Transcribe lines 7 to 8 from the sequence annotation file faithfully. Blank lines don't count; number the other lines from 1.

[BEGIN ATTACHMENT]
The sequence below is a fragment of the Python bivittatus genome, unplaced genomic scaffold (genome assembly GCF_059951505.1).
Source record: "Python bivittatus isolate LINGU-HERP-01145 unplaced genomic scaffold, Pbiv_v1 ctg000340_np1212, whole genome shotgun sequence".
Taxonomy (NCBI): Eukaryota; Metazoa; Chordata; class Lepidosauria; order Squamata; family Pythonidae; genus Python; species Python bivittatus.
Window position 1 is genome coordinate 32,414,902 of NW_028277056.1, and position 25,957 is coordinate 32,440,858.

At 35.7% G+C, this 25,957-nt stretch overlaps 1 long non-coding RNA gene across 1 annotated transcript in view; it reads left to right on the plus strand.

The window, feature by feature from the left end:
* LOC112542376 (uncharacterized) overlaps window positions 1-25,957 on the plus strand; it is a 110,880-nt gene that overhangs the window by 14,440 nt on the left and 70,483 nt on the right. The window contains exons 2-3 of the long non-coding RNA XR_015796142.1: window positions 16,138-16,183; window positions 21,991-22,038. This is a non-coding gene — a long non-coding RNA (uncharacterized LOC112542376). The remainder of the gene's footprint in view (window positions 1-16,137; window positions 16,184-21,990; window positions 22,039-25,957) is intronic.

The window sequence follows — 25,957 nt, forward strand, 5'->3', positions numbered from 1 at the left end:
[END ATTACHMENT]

* LOC112542376 (uncharacterized) overlaps window positions 1-25,957 on the plus strand; it is a 110,880-nt gene that overhangs the window by 14,440 nt on the left and 70,483 nt on the right. The window contains exons 2-3 of the long non-coding RNA XR_015796142.1: window positions 16,138-16,183; window positions 21,991-22,038. This is a non-coding gene — a long non-coding RNA (uncharacterized LOC112542376). The remainder of the gene's footprint in view (window positions 1-16,137; window positions 16,184-21,990; window positions 22,039-25,957) is intronic.

The window sequence follows — 25,957 nt, forward strand, 5'->3', positions numbered from 1 at the left end: